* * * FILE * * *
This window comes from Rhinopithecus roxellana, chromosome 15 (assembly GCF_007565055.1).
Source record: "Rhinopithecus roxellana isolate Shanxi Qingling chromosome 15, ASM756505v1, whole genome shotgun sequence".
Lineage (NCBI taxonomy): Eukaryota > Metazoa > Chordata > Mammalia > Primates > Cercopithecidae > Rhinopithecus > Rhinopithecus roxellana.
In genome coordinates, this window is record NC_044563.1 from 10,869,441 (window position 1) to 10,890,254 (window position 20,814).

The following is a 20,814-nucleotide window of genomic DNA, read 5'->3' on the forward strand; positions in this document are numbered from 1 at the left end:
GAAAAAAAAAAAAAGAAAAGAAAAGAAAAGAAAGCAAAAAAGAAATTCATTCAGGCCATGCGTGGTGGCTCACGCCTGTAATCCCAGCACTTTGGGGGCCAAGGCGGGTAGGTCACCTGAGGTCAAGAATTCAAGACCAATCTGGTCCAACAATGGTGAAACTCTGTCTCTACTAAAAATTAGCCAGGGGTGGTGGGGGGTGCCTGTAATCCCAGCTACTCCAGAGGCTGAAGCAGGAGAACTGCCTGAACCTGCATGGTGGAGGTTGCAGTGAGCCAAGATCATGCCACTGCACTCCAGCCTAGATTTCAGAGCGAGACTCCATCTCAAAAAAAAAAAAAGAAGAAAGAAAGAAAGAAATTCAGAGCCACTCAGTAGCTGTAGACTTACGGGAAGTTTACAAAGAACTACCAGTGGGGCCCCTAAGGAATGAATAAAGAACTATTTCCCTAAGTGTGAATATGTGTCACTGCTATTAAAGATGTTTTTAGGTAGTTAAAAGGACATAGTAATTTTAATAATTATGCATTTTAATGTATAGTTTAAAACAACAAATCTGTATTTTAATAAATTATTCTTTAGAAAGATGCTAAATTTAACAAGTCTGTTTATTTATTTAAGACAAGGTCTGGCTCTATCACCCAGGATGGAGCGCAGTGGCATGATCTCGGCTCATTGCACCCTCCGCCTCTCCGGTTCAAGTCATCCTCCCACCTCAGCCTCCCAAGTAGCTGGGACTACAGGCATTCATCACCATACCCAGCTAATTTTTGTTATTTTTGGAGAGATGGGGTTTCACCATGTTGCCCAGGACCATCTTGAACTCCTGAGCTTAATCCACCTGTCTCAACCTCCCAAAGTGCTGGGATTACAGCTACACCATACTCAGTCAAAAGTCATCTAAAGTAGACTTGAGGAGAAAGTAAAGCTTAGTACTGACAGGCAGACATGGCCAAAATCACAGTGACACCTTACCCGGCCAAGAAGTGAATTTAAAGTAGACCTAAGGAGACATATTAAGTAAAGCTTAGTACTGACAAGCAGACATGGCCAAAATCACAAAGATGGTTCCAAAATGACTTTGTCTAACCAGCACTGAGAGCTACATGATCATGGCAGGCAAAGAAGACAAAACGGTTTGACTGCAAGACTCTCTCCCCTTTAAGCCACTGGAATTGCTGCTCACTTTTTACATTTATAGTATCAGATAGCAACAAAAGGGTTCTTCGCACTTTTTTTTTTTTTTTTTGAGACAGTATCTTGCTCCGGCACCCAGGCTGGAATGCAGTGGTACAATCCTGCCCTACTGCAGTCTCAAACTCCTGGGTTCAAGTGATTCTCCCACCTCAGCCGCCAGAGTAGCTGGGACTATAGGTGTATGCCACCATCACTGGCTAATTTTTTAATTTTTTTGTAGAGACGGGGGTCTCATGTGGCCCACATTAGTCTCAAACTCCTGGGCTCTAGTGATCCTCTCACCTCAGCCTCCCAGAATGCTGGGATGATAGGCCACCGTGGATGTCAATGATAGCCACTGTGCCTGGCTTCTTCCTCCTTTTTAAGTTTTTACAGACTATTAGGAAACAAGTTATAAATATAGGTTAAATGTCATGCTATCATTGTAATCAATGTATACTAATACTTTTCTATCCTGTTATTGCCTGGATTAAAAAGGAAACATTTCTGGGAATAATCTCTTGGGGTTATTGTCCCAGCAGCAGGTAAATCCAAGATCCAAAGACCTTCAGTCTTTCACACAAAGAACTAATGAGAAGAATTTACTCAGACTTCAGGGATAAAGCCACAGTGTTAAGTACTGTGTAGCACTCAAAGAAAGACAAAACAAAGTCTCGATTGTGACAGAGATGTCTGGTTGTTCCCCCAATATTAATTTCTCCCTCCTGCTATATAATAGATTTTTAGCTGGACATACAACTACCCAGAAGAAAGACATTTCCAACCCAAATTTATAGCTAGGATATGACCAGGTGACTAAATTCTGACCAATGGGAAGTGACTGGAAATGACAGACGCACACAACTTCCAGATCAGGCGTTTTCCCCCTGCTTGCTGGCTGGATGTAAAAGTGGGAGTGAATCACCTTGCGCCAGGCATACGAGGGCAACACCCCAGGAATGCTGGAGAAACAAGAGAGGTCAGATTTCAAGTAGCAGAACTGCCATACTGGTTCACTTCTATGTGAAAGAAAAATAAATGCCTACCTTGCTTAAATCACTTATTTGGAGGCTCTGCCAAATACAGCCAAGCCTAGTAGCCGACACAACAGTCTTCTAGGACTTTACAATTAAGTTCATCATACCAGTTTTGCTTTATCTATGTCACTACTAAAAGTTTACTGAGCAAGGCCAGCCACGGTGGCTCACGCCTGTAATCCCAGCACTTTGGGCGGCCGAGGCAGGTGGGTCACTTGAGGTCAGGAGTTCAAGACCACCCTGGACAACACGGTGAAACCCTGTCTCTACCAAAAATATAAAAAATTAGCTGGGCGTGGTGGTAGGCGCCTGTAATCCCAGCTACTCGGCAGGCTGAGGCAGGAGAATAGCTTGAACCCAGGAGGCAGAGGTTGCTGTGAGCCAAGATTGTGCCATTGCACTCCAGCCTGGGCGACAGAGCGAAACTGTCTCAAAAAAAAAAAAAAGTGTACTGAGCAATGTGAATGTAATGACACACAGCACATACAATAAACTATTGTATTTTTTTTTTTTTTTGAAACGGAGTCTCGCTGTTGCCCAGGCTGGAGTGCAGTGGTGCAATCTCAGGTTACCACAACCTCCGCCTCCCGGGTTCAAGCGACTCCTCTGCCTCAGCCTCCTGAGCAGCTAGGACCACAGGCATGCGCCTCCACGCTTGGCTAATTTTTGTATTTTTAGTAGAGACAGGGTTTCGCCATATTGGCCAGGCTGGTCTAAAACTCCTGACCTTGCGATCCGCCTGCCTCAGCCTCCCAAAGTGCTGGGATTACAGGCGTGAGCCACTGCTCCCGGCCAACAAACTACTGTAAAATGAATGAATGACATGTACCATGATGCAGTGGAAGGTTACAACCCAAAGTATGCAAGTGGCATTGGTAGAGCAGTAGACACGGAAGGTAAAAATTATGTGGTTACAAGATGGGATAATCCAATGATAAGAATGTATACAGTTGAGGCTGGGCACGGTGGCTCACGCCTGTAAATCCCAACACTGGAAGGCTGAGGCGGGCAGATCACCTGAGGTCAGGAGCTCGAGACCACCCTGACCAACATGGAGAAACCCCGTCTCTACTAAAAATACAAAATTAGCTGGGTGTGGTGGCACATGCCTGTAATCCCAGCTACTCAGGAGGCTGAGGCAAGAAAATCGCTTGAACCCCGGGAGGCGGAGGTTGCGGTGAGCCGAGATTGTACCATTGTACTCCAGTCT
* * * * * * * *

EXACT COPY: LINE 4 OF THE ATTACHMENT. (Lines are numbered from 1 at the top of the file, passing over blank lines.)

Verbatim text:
In genome coordinates, this window is record NC_044563.1 from 10,869,441 (window position 1) to 10,890,254 (window position 20,814).